Habilitation, docentur, is a symbolic upgrade to your PhD found in Scandinavia and other countries with a strong element of German academic traditions. You can think of it as a boy-scout badge. It confers no salary, but it opens certain doors including that of supervising doctoral candidates. Though formally handed out by the faculty, it’s impossible to get without support from your department, as I learned from my abortive attempt at the University of Stockholm in 2010. If on the other hand you do have the support of your department, it’s impossible to avoid getting your habilitation – a mere formality. Almost impossible to avoid.
After heading freshman archaeology for two years in Umeå, in February of 2015 I applied for habilitation there with the kind support of the department’s ämnesansvarige, professor Thomas B. Larsson. He asked me, as is customary, to suggest a few names for the external reviewer. Trying to be shrewd about it, I picked two people who had written enthusiastically about my work in evaluations for jobs, and then I tried to think of a third person. Somebody senior, somebody impartial, yet vaguely friendly. And I thought of Jes Wienberg.
Wienberg is a professor of Historical Archaeology in Lund. We’ve only met once and have never collaborated. He owed me nothing and I owed him nothing, but we had corresponded amicably for about 15 years. My first memory of contact with him is from 2001/02 when I got his permission to re-print a really good article of his in the skeptical pop-sci journal Folkvett that I co-edited at the time. In 2004/05 he helpfully commented on the manuscript of a pugnacious debate piece of mine that appeared in the journal META, published at his department. He went on to publish in the scholarly journal I co-edit and was always helpful with recommendations when I needed a good reviewer for some new book on Medieval matters. Wienberg was never a big presence in my professional life, but he was a friendly one. Until he accepted the task of reviewing my habilitation application. And delivered his verdict.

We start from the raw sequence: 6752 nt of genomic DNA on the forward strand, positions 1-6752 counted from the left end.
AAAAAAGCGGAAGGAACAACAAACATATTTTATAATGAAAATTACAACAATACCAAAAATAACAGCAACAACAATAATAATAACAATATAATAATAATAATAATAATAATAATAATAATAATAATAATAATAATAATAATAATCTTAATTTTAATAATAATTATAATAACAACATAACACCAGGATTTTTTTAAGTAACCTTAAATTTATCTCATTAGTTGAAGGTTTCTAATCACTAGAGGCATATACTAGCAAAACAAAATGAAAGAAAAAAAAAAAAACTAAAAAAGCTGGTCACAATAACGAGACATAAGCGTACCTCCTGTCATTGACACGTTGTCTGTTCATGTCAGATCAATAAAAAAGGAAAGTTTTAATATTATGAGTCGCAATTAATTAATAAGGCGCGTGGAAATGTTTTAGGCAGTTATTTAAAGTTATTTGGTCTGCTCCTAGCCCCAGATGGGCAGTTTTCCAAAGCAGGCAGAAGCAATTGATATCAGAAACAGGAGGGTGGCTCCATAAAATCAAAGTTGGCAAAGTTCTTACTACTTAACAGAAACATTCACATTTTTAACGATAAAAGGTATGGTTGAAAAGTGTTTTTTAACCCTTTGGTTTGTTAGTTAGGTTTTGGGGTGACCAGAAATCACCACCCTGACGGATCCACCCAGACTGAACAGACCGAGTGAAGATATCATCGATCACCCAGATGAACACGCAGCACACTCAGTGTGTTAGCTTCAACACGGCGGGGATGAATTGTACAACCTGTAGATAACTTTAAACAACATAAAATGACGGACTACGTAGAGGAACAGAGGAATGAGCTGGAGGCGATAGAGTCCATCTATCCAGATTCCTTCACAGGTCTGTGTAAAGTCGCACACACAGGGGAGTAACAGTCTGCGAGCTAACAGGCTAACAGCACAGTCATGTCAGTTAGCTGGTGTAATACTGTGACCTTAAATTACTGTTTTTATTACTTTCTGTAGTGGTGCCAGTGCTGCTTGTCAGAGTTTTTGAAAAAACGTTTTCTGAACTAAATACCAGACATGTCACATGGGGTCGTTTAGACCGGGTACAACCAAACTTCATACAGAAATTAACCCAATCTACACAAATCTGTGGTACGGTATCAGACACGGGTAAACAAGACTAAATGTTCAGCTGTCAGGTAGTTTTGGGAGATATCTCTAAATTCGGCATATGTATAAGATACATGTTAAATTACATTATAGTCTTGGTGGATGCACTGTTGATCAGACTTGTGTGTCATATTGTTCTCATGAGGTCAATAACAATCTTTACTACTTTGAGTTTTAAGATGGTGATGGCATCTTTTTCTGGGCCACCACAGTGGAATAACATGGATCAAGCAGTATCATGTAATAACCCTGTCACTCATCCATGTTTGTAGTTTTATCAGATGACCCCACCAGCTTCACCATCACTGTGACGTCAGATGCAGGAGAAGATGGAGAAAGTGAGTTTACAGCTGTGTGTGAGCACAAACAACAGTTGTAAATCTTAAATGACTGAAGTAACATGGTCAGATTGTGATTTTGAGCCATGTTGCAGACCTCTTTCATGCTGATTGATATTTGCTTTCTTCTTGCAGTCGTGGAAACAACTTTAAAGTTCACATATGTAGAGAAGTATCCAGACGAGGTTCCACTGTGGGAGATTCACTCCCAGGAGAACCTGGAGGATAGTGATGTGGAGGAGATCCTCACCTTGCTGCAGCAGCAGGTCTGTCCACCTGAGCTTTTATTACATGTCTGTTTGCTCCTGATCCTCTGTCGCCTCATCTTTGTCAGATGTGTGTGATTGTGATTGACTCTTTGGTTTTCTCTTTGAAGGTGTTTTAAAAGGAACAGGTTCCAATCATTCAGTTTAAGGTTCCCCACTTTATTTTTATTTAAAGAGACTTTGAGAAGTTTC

The process took more than a year. I wasn’t directed to send my publications to the external reviewer until May 2016. I mailed the hefty stack to Wienberg on 24 May, and then I got the whole thing back on 8 June. Right at the end of the spring semester, when there are so many exams to correct, grades to set and bits of admin to finish, Wienberg spent less than two weeks getting familiar with 846 pages of research into prehistoric archaeology, a field he is not active in. And his verdict was roughly this:
Rundkvist fulfils all formal criteria for habilitation. But I don’t like his methods of research. So I refuse to give him my recommendation.
Wienberg’s behaviour caused much consternation at the faculty in Umeå. Nobody ever does this. Habilitation is a ceremonial act. If you’re asked to review work that you absolutely loathe, then you just don’t accept the job. “Sorry, I’m too busy right now.” And Wienberg’s value judgement of my stuff was completely beside the point, because those publications had already passed peer review and been published in high-profile venues. He wasn’t just questioning my work, he was questioning the insight of among others Thomas B. Larsson and two fellow professors at his own department in Lund who had accepted reams of my writing for publication.
But anyway, I never did get habilitated. A friendly old Umeå professor from a neighbouring discipline did his best at the faculty to effect a re-submission opportunity for me, but it came to nothing. Due to flagging student numbers I no longer worked in Umeå, and my support from the departmental staff was lackadaisical. One guy wrote me explicitly that the question of my habilitation was linked to what the playing field would look like the next time a professorship became vacant in Umeå. We climb over each other to reach the top.
And so I learned yet again that a career in academia is never about the formal rules for how stuff should work, never really about qualifications. It’s a tribal system of social patronage. I also learned, belatedly, not to trust Jes Wienberg.